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West Central
East Central
Welcome to northeast Indiana

Northeast Indiana's landscape is characterized by a wide variety of lakes and rivers and by the effects of both agricultural clearing and the sprawl of the burgeoning city, Fort Wayne. The second largest city in the state, Fort Wayne was established as a military fort in the late 1700s by Col. Anthony Wayne. It grew rapidly in the 1830s, from 300 to 1,500 residents. By 1850, more than 4,000 people lived there.

This region was home—in several locations—to author Gene Stratton-Porter. Born and raised in Wabash County, Stratton-Porter put the Limberlost on the map during the time that she and her husband lived in Geneva, in the southeast corner of the region. When destruction of the swamp began, they moved to Rome City, a small town on Sylvan Lake much farther north.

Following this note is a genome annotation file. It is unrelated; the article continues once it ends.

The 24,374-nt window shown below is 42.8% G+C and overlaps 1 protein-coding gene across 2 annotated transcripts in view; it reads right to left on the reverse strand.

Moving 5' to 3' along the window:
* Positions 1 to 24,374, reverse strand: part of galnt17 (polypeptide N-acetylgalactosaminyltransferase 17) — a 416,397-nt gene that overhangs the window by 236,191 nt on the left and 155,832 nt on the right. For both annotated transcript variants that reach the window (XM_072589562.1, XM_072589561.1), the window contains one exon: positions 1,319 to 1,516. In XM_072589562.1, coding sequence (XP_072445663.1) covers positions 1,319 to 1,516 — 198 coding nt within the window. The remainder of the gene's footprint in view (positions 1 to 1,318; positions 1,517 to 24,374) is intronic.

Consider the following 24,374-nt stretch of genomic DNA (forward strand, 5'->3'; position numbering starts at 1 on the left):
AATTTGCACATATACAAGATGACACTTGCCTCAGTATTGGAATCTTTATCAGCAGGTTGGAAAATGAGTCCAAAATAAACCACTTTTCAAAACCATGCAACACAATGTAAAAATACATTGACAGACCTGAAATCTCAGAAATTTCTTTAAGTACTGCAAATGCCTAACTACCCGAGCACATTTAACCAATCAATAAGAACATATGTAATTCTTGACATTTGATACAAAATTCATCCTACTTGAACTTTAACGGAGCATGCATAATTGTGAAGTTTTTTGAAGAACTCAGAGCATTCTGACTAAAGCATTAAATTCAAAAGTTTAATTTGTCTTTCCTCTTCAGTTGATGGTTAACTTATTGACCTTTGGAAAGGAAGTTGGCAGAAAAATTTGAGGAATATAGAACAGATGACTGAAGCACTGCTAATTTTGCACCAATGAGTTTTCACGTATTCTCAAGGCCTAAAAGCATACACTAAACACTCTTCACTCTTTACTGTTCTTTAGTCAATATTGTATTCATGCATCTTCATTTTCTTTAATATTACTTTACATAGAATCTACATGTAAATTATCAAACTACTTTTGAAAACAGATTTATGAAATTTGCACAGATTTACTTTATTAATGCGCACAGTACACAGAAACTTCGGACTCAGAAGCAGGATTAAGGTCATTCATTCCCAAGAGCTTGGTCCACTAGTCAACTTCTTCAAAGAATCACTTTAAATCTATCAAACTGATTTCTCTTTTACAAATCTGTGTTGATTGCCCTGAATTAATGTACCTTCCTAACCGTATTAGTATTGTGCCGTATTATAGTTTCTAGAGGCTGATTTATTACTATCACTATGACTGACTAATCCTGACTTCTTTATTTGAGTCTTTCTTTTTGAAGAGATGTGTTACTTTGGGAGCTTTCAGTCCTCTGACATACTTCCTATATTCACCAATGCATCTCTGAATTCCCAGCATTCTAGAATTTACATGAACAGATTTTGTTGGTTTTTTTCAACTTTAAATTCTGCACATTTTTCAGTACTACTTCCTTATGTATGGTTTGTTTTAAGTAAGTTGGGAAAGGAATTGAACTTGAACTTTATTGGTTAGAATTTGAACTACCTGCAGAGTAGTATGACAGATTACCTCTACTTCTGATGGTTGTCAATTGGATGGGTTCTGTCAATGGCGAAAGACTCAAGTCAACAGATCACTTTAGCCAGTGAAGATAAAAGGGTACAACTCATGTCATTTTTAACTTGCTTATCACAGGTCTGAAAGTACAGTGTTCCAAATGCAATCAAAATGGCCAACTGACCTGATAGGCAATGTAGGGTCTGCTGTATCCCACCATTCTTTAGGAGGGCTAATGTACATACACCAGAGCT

Before white settlements appeared here, the region was divided almost equally among two landscapes: in one half, wetlands of endless variety in combination with forest, prairie, and oak savanna; in the other half, till plain that spilled over from the middle third of the state. (Till is a mixture of sand, gravel, and clay left over from glaciers.) One other small pocket, on the eastern border, was originally part of the Great Black Swamp that covered much of northwest Ohio.


Pertinent ecosystems

Tall grass prairies

Relevant environmental terms/issues
Urban sprawl
Wetland destruction

Related authors
Philip Appleman
Dwight Le Roy Armstrong
Theodore Dreiser
Darlene Mathis Eddy
Michael P. Kube-McDowell
Michael Martone
Gene Stratton-Porter